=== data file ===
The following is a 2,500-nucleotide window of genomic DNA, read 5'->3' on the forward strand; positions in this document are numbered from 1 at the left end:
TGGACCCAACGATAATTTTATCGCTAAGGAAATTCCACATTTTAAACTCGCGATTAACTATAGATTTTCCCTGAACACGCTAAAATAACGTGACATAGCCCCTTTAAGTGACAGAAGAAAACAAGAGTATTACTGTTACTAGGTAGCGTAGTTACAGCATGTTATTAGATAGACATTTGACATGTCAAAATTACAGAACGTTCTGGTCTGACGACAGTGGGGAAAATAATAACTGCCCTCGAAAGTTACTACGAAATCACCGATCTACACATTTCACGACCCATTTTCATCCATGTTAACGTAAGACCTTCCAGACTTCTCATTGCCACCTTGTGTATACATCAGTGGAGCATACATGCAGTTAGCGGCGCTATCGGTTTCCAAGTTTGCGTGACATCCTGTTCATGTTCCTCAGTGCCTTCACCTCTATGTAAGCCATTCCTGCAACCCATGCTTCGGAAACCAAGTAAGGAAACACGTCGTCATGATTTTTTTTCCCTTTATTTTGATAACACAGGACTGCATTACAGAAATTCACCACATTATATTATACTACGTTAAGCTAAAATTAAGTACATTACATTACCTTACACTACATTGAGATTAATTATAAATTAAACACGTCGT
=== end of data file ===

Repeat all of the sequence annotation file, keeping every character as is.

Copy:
The following is a 2,500-nucleotide window of genomic DNA, read 5'->3' on the forward strand; positions in this document are numbered from 1 at the left end:
TGGACCCAACGATAATTTTATCGCTAAGGAAATTCCACATTTTAAACTCGCGATTAACTATAGATTTTCCCTGAACACGCTAAAATAACGTGACATAGCCCCTTTAAGTGACAGAAGAAAACAAGAGTATTACTGTTACTAGGTAGCGTAGTTACAGCATGTTATTAGATAGACATTTGACATGTCAAAATTACAGAACGTTCTGGTCTGACGACAGTGGGGAAAATAATAACTGCCCTCGAAAGTTACTACGAAATCACCGATCTACACATTTCACGACCCATTTTCATCCATGTTAACGTAAGACCTTCCAGACTTCTCATTGCCACCTTGTGTATACATCAGTGGAGCATACATGCAGTTAGCGGCGCTATCGGTTTCCAAGTTTGCGTGACATCCTGTTCATGTTCCTCAGTGCCTTCACCTCTATGTAAGCCATTCCTGCAACCCATGCTTCGGAAACCAAGTAAGGAAACACGTCGTCATGATTTTTTTTCCCTTTATTTTGATAACACAGGACTGCATTACAGAAATTCACCACATTATATTATACTACGTTAAGCTAAAATTAAGTACATTACATTACCTTACACTACATTGAGATTAATTATAAATTAAACACGTCGT